These differences, she said, “speak to the issue of access--“This is a snapshot of what happens in the real world. That is why this is, for me, a very compelling study: There are large numbers of patients; it represents more than 75 percent of the patients being treated in the United States and it shows what happens. I think this is a great study.

 

“I hope it will renew and re-invigorate the discussions among colleagues. For me, it highlights the need for radiation oncologists being at the table. At the Massachusetts General Hospital Cancer Center we have developed a multidisciplinary team for Hodgkin’s lymphoma,” she said. “It is critically important to have discussions between the medical oncologist and the radiation oncologist, and also to allow the patients to be involved in their care.”

 

Parikh said that when all the parameters and variables were scrutinized with an eye toward what determined an overall survival benefit he found a correlation with age – patients 40 or younger were likely to do better, and white race was likely to increase the overall survival benefit.

 

But when it came to treatment, the use of radiation oncology provided a 54 percent reduction in the risk of mortality; the timing of when to receive radiation therapy resulted in a significant 16 percent reduction in the risk of mortality if patients were treated within 30 days of diagnosis.


Tuesday, September 16, 2014

 

SAN FRANCISCO—The American Society for Radiation Oncology has released its second list of five radiation oncology-specific treatments that are commonly ordered but may not always be appropriate. Both lists are part of the American Board of Internal Medicine’s national Choosing Wisely campaign, and the new announcement was made here on Sunday at ASTRO’s Annual Meeting. ASTRO released its original Choosing Wisely list at last year’s Annual Meeting (OT 10/25/14 issue).

 

           

“We are a consumer-driven society of ‘more is more’—but we need to bring the message back to what is necessary and what is appropriate for the individual patient,” Carol A. Hahn, MD, MS—who is Chair of ASTRO’s Clinical Affairs and Quality Council, which spearheaded development of the list—said during the panel titled “Innovative Payment Models and The Future of Radiation Oncology—Impact on Quality, Payment Reform, and Patient Care” when the list was announced. Hahn is also Associate Professor of Radiation Oncology at Duke University Medical Center.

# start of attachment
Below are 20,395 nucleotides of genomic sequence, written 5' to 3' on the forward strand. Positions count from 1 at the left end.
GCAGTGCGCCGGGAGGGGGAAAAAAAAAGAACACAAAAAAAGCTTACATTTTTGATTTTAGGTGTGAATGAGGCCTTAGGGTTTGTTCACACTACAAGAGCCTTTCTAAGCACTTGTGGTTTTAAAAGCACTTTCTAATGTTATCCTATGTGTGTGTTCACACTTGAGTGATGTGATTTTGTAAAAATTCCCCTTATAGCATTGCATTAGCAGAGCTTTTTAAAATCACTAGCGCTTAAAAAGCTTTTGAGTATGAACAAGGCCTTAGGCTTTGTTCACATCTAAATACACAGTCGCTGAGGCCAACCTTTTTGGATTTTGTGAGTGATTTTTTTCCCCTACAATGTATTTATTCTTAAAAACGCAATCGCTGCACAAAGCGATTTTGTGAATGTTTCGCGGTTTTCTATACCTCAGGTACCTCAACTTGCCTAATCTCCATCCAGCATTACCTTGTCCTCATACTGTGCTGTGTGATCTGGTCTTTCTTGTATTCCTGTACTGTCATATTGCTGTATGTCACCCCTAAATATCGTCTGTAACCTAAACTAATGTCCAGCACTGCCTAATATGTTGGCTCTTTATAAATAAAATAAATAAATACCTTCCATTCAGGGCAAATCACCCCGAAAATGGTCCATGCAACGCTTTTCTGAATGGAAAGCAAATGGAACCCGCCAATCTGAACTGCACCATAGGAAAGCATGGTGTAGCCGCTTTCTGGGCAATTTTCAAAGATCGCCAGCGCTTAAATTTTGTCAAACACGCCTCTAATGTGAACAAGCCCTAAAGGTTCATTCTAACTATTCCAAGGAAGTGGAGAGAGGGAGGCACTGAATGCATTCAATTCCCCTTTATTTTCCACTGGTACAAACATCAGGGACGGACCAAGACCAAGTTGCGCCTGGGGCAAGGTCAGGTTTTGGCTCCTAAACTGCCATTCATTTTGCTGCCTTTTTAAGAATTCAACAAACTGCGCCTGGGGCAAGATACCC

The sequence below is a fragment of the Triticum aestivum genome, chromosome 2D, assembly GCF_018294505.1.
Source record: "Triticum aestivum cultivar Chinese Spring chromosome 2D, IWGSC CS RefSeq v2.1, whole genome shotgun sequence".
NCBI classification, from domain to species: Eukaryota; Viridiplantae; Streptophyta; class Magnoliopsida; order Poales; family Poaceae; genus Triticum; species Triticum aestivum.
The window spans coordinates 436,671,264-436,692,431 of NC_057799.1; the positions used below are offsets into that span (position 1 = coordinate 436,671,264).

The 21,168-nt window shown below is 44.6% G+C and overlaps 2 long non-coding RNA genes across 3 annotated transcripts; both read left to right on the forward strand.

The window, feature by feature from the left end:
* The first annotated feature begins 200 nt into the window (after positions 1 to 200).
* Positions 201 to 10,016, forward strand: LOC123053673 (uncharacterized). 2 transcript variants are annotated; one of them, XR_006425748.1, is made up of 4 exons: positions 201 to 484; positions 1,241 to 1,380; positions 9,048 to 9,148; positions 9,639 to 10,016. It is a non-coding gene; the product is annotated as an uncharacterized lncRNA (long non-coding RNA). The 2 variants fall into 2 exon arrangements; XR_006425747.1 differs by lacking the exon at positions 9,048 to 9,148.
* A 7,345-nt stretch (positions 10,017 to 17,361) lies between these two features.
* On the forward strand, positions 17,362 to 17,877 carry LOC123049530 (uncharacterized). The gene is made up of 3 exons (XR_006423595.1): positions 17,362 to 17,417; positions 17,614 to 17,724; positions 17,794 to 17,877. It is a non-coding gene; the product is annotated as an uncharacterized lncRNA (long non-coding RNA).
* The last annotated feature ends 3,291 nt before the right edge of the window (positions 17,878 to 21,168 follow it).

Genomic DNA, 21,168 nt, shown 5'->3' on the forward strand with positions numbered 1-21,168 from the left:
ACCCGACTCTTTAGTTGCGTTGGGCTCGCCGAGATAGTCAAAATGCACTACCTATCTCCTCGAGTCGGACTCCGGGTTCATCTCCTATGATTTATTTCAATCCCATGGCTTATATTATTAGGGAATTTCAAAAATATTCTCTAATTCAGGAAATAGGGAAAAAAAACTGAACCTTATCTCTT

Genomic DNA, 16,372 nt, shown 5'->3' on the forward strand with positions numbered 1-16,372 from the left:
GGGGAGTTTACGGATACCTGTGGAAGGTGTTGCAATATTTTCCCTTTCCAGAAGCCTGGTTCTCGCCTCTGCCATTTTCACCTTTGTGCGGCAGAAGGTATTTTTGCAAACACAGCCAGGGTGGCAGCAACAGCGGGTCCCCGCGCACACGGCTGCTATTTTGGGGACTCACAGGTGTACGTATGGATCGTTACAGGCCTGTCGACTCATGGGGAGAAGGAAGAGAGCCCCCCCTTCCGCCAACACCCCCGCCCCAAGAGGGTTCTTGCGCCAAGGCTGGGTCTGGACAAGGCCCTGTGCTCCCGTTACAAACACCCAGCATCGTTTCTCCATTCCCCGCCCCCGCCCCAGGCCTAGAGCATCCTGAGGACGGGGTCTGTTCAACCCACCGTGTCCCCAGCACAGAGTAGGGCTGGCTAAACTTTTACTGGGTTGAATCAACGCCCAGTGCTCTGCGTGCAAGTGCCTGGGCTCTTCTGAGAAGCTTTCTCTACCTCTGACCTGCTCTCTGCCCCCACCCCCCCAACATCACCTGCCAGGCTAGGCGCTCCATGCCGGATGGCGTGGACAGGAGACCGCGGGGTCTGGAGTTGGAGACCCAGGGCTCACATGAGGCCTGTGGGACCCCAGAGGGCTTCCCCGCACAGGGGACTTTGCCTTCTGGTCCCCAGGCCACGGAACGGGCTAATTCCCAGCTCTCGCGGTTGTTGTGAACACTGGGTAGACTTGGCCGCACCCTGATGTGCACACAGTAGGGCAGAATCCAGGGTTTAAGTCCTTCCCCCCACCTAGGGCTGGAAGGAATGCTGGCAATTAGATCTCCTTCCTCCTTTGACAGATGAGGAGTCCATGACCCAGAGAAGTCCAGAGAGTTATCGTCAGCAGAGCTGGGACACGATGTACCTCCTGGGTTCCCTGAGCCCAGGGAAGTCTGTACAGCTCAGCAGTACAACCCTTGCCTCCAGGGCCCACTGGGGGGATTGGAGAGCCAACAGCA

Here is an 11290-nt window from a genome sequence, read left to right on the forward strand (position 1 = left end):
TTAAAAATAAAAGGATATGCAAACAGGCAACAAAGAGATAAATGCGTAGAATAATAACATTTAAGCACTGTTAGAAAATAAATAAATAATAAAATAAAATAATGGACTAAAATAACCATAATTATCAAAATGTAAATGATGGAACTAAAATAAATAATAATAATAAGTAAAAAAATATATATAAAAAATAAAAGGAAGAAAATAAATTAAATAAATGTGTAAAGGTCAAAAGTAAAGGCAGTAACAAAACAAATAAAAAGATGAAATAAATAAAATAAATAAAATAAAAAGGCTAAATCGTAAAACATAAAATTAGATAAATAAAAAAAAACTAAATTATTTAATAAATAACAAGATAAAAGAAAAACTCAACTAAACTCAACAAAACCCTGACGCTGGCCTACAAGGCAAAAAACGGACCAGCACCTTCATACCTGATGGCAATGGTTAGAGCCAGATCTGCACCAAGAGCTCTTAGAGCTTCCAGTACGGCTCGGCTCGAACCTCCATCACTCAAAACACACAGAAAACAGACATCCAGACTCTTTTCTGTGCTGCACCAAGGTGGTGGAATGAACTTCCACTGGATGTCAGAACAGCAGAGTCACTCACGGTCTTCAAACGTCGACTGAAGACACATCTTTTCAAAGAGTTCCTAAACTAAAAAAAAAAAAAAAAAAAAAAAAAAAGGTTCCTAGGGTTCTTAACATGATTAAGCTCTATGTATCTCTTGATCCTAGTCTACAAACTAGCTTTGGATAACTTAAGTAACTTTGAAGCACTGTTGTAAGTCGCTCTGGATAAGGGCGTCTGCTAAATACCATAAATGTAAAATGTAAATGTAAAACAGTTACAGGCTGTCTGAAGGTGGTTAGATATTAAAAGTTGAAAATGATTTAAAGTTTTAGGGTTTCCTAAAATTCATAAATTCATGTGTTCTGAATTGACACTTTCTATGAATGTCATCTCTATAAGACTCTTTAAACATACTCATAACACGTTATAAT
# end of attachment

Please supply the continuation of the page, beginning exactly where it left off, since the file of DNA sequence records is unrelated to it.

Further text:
CAROL A. HAHN, MD, MS

 

“We’re starting to see some change in practice,” ASTRO President Bruce G. Haffty, MD, MS, noted during a news briefing. “We believe the Choosing Wisely campaign really does have an impact in terms of reserving resources in health care.”

 

The new list was developed by an ASTRO work group convened in January to narrow down a list of 28 draft concepts to nine potential items for the final list. The group included representatives from ASTRO’s healthy policy, government relations, and clinical affairs and quality committees. In an anonymous survey, ASTRO members then provided feedback rating the value and relevancy of each item. Incorporating that survey feedback, the work group submitted a list of eight items to the ASTRO Board of Directors—and the Board chose the final five items on the list.

 

The working group looked for items that were within radiation oncology’s sphere of reimbursement, Hahn noted in an interview after the session. “We looked for items where radiation oncologists really owned the issue.”

 

And the group also looked for items that were commonly done, she added. “Obviously if it’s a very rare procedure, it’s not going to have a lot of impact.”

 

The five new recommendations from ASTRO are:

·         Don’t recommend radiation following hysterectomy for endometrial cancer patients with low-risk disease;

·         Don’t routinely offer radiation therapy for patients who have resected non-small cell lung cancer, negative margins, N0-1 disease;

·         Don’t initiate non-curative radiation therapy without defining the goals of treatment with the patient and considering palliative care referral;

·         Don’t routinely recommend follow-up mammograms more often than annually for women who have had radiotherapy following breast conserving surgery; and

·         Don’t routinely add adjuvant whole brain radiation therapy to stereotactic radiosurgery for limited brain metastases.

 

The new Choosing Wisely list is published online on the ASTRO website at: http://bit.ly/ASTRO-ChoosingWisely2, and will be included on the  Consumer Reports site in the overall patient brochure of all the Choosing Wisely recommendations from the 60-plus specialty organizations  (consumerhealthchoices.org/campaigns/choosing-wisely/#materials).

 

“We want to empower patients to go to their providers with this data in hand and be aware of these discussions,” Hahn noted during the session. “It’s a stronger effort if patients become engaged as well as the membership, and will help us improve quality and promote care that’s truly necessary—the right care for the right patient at the right time.”

 

ASTRO has also drafted a manuscript defining its process of developing its Choosing Wisely list, which was presented at a poster presentation at the meeting (Abstract 2966)—Hahn was the first author—and will also be published in an article later this year in Practical Radiation Oncology.